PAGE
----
Okati didn't take the easy way out with this story. Her heroes couldn't be more different or have a tougher road ahead. Donnell is a mute whose mother was a whore. He has two talents: Lady Luck is on his side and he can play the piano. Lady Luck helped him win Treighton's Saloon, of which he is now owner, and playing the piano allows him to not only entertain his clients, but to express otherwise repressed emotions. He is a man scorned by the town for his deficiencies as well as his occupation. His cynicism and lack of trust in people, and religion in particular, seem thoroughly justified.

Nathan is Donnell's opposite in almost every way that counts. He is a beautiful young man who arrives in town begging for work on the streets, wearing nothing but tattered clothing, and too proud to take food unless a job comes with it. Nathan is also a believer in crisis. When the good people of Nazareth refuse to help Nathan, Donnell takes him in, saves his life, and in the process loses his heart -- but what of Nathan's soul? This is where Nathan's conflict lies. Can he accept what his heart and body demand after a lifetime of strict religious beliefs? Will he come to terms with the heat and passion he and Donnell share?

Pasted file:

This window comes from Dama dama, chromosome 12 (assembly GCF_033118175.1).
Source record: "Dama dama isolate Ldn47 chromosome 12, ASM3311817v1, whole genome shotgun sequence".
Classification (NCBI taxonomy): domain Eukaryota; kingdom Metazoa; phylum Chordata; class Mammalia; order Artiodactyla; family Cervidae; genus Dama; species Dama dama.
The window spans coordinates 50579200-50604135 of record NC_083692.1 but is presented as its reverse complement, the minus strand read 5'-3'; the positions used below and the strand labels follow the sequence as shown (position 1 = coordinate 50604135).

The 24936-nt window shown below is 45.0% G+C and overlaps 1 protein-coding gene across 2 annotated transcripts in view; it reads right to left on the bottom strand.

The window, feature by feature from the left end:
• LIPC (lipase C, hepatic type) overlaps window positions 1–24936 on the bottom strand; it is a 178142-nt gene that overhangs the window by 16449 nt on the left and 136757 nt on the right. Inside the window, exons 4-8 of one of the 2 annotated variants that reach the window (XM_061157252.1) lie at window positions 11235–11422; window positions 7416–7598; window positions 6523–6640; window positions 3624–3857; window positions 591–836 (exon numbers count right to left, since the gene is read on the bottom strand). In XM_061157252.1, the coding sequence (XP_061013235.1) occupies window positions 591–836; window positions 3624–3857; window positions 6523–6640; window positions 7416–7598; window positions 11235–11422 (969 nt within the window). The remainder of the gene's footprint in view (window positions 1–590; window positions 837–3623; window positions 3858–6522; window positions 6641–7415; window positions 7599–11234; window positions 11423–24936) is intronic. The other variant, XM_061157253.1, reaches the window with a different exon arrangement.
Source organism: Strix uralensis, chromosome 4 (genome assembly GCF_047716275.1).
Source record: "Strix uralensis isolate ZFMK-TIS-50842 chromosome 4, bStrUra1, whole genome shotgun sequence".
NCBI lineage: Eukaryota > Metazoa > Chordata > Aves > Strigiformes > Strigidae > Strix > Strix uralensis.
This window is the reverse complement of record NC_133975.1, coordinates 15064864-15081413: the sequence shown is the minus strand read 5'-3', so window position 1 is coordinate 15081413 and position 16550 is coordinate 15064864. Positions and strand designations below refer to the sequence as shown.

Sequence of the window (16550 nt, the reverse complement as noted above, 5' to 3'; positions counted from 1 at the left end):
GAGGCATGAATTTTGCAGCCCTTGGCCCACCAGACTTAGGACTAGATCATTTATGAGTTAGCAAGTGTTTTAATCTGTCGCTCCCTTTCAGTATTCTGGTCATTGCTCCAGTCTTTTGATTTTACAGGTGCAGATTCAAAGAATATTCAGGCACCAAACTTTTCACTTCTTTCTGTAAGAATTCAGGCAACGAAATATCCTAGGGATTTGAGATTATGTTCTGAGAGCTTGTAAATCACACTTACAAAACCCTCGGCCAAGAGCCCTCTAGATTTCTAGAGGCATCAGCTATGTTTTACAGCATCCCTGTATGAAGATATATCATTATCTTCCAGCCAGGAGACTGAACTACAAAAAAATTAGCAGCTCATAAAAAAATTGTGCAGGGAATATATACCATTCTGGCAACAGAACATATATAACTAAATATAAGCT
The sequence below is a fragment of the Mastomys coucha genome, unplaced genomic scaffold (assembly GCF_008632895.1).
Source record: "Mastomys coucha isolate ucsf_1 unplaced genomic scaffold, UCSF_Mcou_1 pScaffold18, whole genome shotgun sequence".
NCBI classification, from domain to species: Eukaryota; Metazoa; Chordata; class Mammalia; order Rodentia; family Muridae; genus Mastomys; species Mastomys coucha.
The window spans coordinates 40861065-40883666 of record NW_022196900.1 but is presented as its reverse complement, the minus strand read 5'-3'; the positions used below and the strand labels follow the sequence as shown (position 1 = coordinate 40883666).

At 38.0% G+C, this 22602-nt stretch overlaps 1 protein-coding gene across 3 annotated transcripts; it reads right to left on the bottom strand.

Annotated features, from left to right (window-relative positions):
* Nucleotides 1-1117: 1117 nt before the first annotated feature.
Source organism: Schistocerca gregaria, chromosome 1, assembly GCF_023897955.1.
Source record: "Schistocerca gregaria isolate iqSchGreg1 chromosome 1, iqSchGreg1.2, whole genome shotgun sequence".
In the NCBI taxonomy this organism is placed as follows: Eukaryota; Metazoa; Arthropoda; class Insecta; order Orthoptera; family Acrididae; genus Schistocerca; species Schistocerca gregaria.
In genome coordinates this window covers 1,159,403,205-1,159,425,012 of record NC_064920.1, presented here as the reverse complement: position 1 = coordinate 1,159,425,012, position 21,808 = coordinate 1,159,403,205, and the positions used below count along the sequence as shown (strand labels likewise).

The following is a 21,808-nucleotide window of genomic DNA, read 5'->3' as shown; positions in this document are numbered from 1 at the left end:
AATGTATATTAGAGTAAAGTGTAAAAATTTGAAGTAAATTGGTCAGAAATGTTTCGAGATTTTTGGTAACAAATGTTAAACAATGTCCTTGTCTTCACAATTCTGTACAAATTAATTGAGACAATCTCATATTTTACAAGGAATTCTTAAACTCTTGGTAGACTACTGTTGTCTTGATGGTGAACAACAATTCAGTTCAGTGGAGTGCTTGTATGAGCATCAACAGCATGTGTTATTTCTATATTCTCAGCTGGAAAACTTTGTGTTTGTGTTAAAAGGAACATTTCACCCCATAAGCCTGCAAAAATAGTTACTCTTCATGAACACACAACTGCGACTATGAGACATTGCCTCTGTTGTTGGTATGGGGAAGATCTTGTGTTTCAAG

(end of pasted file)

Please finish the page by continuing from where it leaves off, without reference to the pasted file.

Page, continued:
The battle between the "good" and "bad" guys takes on a different twist in Dona Nobis Pacem. The adversaries here are not your usual gunslingers. Instead, the saloonkeeper and his employees are fighting the new preachers and self-righteous townspeople. Specifically Michael Mallone, a ruthless priest who through zealotry and manipulation wants to purify Nazareth by having Donnell's clientele "reconsider their sins." As portrayed in some westerns, the "good people" of Nazareth are quick to judge those who are different or even those who need a helping hand. In this case accepting a helping hand may mean paying a high price. So, who really qualifies as the "good" people of Nazareth? The reader becomes the judge, as the writer lays out plenty of black and white areas but leaves enough gray for further exploration.